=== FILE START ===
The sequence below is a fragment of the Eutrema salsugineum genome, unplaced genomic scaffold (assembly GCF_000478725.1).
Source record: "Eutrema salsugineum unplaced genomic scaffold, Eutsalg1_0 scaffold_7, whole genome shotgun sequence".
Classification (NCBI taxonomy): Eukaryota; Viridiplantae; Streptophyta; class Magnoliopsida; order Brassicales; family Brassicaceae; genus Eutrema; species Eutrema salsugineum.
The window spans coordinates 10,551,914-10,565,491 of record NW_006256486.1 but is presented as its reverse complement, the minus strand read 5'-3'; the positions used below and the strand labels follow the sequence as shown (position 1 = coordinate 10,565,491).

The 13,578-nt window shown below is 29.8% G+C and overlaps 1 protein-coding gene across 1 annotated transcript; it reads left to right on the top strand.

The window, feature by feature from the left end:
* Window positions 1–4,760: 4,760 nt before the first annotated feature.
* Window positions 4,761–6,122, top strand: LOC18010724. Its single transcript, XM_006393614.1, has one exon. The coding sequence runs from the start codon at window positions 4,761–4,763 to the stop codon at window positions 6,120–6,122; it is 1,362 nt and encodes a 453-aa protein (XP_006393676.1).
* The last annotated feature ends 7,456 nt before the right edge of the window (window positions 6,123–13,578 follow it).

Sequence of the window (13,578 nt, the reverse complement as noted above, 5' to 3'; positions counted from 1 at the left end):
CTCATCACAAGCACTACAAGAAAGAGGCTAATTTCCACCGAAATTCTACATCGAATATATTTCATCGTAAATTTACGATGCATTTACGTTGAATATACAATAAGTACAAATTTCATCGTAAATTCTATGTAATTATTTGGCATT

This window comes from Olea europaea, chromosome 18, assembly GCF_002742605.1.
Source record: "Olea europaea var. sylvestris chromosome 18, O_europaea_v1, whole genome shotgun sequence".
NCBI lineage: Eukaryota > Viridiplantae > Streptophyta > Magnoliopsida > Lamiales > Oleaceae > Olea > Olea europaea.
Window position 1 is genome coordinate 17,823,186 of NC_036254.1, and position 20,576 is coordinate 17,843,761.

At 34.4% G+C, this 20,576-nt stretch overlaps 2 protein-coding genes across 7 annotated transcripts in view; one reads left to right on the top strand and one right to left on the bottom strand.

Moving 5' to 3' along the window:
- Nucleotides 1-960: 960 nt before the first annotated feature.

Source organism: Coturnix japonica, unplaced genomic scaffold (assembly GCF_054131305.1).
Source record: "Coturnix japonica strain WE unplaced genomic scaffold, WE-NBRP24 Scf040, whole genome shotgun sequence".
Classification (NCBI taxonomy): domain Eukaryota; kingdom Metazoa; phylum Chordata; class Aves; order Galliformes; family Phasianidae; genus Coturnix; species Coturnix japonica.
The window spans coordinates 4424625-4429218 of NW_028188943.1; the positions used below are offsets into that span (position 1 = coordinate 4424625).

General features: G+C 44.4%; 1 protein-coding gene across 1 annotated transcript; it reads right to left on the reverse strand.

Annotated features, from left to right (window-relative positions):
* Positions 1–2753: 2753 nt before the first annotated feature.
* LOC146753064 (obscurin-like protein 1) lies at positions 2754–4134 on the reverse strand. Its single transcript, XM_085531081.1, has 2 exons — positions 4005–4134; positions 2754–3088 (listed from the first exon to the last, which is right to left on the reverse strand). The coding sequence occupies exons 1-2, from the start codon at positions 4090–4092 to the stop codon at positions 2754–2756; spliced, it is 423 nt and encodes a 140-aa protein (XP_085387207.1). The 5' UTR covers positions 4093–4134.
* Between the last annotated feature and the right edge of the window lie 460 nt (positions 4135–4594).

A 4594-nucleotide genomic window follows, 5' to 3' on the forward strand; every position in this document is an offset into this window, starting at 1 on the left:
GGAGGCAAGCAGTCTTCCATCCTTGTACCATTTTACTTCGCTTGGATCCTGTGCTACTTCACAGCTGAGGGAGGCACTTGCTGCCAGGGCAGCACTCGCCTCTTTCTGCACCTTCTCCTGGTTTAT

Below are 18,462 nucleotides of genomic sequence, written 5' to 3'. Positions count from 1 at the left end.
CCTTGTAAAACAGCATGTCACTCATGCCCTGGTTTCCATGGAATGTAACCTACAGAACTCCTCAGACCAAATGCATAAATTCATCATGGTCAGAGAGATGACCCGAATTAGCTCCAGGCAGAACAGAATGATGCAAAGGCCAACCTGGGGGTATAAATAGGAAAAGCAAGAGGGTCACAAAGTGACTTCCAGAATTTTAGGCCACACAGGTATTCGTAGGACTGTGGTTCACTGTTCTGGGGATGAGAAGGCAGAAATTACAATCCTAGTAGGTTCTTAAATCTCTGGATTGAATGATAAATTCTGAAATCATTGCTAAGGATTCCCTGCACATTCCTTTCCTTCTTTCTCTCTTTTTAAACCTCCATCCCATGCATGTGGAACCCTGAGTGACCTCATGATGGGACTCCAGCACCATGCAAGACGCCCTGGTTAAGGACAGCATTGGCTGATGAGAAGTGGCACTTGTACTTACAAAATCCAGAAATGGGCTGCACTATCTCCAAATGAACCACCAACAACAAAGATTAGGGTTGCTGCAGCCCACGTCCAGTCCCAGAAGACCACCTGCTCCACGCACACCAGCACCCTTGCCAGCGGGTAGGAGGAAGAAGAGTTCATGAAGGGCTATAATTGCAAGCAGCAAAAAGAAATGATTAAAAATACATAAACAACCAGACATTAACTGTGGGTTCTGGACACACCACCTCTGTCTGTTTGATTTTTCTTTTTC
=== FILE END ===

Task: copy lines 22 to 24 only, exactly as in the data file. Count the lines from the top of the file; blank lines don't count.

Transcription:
The window spans coordinates 4424625-4429218 of NW_028188943.1; the positions used below are offsets into that span (position 1 = coordinate 4424625).

General features: G+C 44.4%; 1 protein-coding gene across 1 annotated transcript; it reads right to left on the reverse strand.

Annotated features, from left to right (window-relative positions):